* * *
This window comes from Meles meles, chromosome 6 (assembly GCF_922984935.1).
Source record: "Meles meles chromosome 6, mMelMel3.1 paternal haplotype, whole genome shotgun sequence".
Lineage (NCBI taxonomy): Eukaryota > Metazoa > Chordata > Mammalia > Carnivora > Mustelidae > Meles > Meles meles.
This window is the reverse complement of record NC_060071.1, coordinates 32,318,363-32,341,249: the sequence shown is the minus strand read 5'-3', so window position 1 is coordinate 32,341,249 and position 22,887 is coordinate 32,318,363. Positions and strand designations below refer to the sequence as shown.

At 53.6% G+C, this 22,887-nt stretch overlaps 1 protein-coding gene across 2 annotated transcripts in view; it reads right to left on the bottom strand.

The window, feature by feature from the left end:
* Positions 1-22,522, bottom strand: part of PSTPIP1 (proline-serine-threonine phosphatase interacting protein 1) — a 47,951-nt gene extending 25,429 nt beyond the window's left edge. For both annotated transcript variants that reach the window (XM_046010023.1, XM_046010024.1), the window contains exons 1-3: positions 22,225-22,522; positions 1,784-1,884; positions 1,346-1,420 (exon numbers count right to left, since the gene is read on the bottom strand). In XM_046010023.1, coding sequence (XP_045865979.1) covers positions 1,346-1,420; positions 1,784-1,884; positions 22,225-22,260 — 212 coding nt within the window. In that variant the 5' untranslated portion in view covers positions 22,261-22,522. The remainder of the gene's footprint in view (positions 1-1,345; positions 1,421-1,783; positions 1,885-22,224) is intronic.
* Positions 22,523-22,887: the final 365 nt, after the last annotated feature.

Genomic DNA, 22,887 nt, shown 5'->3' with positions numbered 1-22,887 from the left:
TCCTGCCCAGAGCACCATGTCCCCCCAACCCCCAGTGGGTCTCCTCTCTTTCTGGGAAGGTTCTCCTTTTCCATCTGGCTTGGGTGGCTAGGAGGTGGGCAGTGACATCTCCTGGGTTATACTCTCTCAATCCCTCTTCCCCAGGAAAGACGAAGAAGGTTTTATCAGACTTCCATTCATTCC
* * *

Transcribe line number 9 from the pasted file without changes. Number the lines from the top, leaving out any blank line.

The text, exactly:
Genomic DNA, 22,887 nt, shown 5'->3' with positions numbered 1-22,887 from the left: